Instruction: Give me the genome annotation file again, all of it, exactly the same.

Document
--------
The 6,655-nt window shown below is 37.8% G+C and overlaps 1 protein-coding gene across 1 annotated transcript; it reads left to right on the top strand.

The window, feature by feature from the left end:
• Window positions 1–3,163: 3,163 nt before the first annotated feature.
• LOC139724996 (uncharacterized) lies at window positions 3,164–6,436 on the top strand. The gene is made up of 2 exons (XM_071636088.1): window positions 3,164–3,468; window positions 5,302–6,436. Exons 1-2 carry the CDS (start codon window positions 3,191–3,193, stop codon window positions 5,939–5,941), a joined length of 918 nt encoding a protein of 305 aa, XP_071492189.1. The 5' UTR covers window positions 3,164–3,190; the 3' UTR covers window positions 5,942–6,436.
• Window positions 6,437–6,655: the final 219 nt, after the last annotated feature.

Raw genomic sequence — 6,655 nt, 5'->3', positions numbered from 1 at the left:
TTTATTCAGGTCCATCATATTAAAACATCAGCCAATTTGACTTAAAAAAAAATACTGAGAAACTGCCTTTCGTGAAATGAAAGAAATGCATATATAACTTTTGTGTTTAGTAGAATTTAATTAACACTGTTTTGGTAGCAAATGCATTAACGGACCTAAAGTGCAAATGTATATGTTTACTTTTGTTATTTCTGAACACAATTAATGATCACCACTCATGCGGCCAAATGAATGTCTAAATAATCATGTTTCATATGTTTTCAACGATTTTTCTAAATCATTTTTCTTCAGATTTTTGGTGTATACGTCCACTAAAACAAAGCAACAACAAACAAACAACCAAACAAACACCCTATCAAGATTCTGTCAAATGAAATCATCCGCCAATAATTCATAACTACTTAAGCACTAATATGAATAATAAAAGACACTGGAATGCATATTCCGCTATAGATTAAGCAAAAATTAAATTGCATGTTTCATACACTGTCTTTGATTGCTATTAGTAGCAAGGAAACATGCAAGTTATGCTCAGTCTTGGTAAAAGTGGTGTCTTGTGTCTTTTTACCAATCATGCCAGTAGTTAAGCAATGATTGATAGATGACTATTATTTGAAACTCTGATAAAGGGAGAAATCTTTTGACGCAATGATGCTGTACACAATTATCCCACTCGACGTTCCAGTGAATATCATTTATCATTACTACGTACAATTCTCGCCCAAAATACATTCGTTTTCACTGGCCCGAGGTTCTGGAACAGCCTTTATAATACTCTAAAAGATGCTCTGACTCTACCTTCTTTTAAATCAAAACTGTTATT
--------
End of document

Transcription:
The 6,655-nt window shown below is 37.8% G+C and overlaps 1 protein-coding gene across 1 annotated transcript; it reads left to right on the top strand.

The window, feature by feature from the left end:
• Window positions 1–3,163: 3,163 nt before the first annotated feature.
• LOC139724996 (uncharacterized) lies at window positions 3,164–6,436 on the top strand. The gene is made up of 2 exons (XM_071636088.1): window positions 3,164–3,468; window positions 5,302–6,436. Exons 1-2 carry the CDS (start codon window positions 3,191–3,193, stop codon window positions 5,939–5,941), a joined length of 918 nt encoding a protein of 305 aa, XP_071492189.1. The 5' UTR covers window positions 3,164–3,190; the 3' UTR covers window positions 5,942–6,436.
• Window positions 6,437–6,655: the final 219 nt, after the last annotated feature.

Raw genomic sequence — 6,655 nt, 5'->3', positions numbered from 1 at the left:
TTTATTCAGGTCCATCATATTAAAACATCAGCCAATTTGACTTAAAAAAAAATACTGAGAAACTGCCTTTCGTGAAATGAAAGAAATGCATATATAACTTTTGTGTTTAGTAGAATTTAATTAACACTGTTTTGGTAGCAAATGCATTAACGGACCTAAAGTGCAAATGTATATGTTTACTTTTGTTATTTCTGAACACAATTAATGATCACCACTCATGCGGCCAAATGAATGTCTAAATAATCATGTTTCATATGTTTTCAACGATTTTTCTAAATCATTTTTCTTCAGATTTTTGGTGTATACGTCCACTAAAACAAAGCAACAACAAACAAACAACCAAACAAACACCCTATCAAGATTCTGTCAAATGAAATCATCCGCCAATAATTCATAACTACTTAAGCACTAATATGAATAATAAAAGACACTGGAATGCATATTCCGCTATAGATTAAGCAAAAATTAAATTGCATGTTTCATACACTGTCTTTGATTGCTATTAGTAGCAAGGAAACATGCAAGTTATGCTCAGTCTTGGTAAAAGTGGTGTCTTGTGTCTTTTTACCAATCATGCCAGTAGTTAAGCAATGATTGATAGATGACTATTATTTGAAACTCTGATAAAGGGAGAAATCTTTTGACGCAATGATGCTGTACACAATTATCCCACTCGACGTTCCAGTGAATATCATTTATCATTACTACGTACAATTCTCGCCCAAAATACATTCGTTTTCACTGGCCCGAGGTTCTGGAACAGCCTTTATAATACTCTAAAAGATGCTCTGACTCTACCTTCTTTTAAATCAAAACTGTTATT